Family Builds Armored, Rapid-Shot Robot…and More

This armored, mini-tank weighs 45 pounds, has a 360 degree gun turret and has range-finding sonars for target detection. But wait, are those bookshelves in the background and is it running on a hardwood floor? Yes. This tank is home-made, built by a family of robotic hobbyists.

Some families play cards together, others go on hikes, but the Beatty family builds robots. And, as already seen by Megatron, not just the cutesy kind either, although they have done these more traditional versions.

The Beatty Robotics team has built a robot that looks and walks like a spider, a flying drone robot, a replica of the Mars rover and a mobile-teleconferencing robot, among others.

According to the Beatty Robotics blog, the family team, which consists of 11-year-old “Lunamoth”, 9-year-old “Julajay” and Dad (Robert). Dad describes Lunamoth and Julajay as “great solderers, electrical technicians, software programmers, and workshop machinists.” The family got started with the usual child asking father if they could build a robot; from there, it seems to have snowballed.” Although, as Robert writes, however simple or complex the project is, their two goals remain consistent: “learn everything we can and to have as much fun as possible.”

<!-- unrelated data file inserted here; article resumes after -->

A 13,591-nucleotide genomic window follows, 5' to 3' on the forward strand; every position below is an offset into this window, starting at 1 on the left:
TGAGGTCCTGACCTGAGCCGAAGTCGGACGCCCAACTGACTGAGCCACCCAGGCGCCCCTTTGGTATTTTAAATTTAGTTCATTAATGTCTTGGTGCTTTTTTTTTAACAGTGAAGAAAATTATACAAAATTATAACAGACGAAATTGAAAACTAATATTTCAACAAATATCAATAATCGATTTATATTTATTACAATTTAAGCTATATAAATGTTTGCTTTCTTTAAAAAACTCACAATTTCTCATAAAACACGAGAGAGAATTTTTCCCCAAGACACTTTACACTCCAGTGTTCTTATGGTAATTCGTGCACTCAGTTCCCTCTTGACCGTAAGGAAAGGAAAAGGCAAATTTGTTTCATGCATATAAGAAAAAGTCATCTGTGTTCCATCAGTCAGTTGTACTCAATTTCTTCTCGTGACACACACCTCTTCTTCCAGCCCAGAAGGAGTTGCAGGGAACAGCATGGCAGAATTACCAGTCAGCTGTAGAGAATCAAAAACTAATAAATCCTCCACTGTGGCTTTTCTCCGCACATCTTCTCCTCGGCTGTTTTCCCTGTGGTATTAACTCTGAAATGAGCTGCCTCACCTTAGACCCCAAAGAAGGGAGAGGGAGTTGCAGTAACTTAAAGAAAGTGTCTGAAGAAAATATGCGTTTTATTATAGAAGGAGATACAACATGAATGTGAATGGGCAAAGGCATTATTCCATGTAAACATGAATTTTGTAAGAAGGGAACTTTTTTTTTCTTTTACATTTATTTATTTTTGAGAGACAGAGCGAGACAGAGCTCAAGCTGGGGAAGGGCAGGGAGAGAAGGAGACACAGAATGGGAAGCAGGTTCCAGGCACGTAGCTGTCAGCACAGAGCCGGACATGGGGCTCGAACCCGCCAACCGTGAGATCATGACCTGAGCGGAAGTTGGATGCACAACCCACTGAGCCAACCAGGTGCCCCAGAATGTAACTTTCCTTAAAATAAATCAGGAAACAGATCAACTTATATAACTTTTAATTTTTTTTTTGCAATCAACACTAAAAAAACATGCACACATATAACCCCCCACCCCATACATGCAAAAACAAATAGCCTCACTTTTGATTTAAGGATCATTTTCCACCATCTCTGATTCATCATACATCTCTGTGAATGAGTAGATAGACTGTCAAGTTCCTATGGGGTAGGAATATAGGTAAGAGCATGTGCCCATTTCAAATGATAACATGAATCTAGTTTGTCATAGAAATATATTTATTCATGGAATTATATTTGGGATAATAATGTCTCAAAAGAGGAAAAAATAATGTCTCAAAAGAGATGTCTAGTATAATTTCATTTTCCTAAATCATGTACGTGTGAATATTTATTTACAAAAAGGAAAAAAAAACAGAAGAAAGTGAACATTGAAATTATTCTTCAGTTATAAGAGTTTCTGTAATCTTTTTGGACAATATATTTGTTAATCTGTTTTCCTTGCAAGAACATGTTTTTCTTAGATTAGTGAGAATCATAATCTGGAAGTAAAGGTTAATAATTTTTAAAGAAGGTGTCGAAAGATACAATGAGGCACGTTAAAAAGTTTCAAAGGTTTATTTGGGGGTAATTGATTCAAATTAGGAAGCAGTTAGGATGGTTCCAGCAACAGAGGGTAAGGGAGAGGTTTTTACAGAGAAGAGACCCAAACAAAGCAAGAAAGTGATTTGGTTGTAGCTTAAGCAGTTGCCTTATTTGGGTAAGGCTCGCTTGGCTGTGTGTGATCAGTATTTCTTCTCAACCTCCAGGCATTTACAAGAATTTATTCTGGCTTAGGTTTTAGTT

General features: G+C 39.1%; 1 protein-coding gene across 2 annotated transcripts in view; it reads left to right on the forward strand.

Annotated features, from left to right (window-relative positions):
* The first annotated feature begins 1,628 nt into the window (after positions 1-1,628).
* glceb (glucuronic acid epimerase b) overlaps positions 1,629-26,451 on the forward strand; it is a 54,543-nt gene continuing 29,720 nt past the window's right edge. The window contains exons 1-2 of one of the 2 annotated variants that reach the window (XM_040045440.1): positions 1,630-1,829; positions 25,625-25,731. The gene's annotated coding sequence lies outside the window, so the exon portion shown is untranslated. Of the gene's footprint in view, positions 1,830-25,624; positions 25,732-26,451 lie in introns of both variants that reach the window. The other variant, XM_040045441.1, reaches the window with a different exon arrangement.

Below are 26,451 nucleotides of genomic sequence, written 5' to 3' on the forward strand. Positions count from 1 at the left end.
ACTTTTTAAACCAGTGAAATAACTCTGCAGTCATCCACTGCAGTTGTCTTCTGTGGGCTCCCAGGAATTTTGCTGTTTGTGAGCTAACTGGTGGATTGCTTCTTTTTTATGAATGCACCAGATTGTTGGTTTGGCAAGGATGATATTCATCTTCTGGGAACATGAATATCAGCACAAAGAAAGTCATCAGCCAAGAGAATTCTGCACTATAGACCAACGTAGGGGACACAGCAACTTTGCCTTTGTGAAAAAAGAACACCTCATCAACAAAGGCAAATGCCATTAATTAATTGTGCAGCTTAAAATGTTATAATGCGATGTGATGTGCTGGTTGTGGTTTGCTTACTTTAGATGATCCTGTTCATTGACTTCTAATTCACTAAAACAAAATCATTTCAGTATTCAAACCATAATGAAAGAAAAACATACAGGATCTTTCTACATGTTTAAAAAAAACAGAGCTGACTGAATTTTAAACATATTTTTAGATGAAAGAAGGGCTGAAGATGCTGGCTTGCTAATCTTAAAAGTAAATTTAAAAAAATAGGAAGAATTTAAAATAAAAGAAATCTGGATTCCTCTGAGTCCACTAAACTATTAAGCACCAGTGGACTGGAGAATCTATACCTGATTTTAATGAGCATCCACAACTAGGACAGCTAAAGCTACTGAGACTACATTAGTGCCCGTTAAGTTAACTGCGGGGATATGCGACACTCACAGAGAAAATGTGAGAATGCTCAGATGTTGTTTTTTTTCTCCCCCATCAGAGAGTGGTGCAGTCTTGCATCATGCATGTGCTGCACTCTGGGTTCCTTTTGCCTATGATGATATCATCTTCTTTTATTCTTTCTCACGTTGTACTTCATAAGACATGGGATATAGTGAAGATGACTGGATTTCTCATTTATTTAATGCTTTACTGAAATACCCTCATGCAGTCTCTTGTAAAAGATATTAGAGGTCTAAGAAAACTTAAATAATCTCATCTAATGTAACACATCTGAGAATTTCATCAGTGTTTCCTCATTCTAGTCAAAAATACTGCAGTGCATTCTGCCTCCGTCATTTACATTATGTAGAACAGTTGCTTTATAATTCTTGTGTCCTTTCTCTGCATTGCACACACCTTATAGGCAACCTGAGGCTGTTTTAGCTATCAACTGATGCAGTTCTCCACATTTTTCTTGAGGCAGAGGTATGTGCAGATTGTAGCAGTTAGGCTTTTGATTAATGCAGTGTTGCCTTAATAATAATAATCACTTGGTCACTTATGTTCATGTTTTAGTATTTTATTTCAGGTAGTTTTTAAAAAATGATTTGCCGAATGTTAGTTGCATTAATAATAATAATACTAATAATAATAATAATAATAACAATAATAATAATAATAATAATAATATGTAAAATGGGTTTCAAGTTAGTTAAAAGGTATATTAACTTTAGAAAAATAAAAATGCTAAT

Lunamoth and Julajay hold their first robot, modeled after a the 327 T Droid from Star Wars. (Photo: Beatty Robotics)

Here are just a few of Beatty Robotics’ projects:

Flying Drone Robot — When the Beatty girls suggested they build a flying robot, Robert said “Yikes. That’s going to be really hard…” Watch what they came up with:

Flying Robot Drone from Robert Beatty on Vimeo.

Mars Rover Spirit II — A tribute to the original Mars Rover Spirit, the Beattys studied the original design and reverse engineered their own.

Mars Rover Spirit II (Photo: Beatty Robotics)

Crawler — Each leg on this robot has three Degrees of Freedom, giving it a “very creepy and biological” effect. Watch:

Take a final look at Megatron close up. Get a load of Megatron’s wheels. Rollers slanted at 45 degree angles on the wheels are what allow Megatron can move side-to-side with ease.

Megatron (Photo: Beatty Robotics)

[H/T Gizmodo]

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